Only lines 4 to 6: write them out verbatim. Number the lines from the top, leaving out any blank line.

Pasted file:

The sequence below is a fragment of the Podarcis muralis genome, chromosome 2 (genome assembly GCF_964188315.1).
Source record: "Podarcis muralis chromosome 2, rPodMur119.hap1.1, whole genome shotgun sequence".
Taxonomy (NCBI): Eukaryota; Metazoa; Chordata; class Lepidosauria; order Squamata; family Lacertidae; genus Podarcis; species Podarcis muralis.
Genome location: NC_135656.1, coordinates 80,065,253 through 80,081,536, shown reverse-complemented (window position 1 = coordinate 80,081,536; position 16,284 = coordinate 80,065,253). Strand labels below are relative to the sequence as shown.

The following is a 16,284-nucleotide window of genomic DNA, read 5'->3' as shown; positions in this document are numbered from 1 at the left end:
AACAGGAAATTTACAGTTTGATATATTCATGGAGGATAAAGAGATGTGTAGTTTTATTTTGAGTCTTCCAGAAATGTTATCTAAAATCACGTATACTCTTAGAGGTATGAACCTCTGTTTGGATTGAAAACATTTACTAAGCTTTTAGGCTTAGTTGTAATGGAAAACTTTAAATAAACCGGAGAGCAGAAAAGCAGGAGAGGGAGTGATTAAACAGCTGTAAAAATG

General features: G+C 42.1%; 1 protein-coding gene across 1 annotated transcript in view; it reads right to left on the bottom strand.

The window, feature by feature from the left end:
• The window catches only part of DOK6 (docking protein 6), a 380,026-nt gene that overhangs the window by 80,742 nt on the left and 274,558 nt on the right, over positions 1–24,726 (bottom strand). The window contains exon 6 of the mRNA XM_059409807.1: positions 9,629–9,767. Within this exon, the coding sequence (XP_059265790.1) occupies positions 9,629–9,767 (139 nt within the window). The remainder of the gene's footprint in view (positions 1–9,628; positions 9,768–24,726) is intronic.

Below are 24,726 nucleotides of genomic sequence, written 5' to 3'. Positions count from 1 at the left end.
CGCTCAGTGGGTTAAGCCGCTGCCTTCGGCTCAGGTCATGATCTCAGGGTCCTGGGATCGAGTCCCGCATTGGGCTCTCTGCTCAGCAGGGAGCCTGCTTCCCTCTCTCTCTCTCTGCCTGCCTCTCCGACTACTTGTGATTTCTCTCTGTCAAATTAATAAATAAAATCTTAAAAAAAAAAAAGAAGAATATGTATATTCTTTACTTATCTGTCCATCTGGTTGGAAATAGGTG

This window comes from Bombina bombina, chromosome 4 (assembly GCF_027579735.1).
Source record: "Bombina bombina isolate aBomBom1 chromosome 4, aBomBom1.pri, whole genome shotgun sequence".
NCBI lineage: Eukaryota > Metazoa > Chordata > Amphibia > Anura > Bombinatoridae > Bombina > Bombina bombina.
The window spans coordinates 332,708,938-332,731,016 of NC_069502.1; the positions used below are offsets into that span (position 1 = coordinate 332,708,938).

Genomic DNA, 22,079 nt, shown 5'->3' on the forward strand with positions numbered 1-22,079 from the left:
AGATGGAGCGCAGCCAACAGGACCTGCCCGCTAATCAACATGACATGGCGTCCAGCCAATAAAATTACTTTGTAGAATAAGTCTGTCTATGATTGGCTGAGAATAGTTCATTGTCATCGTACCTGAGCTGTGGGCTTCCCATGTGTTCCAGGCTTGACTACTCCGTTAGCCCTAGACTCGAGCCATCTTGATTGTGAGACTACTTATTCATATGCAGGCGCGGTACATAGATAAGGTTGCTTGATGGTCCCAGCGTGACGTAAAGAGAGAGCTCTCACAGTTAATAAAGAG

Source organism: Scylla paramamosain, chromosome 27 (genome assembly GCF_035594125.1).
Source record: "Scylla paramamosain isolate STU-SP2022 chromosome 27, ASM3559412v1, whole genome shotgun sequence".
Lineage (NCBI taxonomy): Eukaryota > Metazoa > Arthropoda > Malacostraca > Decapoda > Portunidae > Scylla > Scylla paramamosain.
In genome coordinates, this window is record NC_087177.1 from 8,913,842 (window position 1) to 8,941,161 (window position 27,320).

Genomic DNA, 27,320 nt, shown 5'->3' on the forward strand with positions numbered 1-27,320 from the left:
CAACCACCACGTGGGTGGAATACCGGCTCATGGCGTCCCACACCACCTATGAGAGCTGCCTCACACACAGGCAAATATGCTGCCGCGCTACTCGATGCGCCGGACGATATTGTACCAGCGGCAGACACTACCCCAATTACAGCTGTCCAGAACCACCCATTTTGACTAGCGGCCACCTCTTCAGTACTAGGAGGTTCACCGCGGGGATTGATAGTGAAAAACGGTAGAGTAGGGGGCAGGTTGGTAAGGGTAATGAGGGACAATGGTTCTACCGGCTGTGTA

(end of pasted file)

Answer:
Genome location: NC_135656.1, coordinates 80,065,253 through 80,081,536, shown reverse-complemented (window position 1 = coordinate 80,081,536; position 16,284 = coordinate 80,065,253). Strand labels below are relative to the sequence as shown.

The following is a 16,284-nucleotide window of genomic DNA, read 5'->3' as shown; positions in this document are numbered from 1 at the left end:
AACAGGAAATTTACAGTTTGATATATTCATGGAGGATAAAGAGATGTGTAGTTTTATTTTGAGTCTTCCAGAAATGTTATCTAAAATCACGTATACTCTTAGAGGTATGAACCTCTGTTTGGATTGAAAACATTTACTAAGCTTTTAGGCTTAGTTGTAATGGAAAACTTTAAATAAACCGGAGAGCAGAAAAGCAGGAGAGGGAGTGATTAAACAGCTGTAAAAATG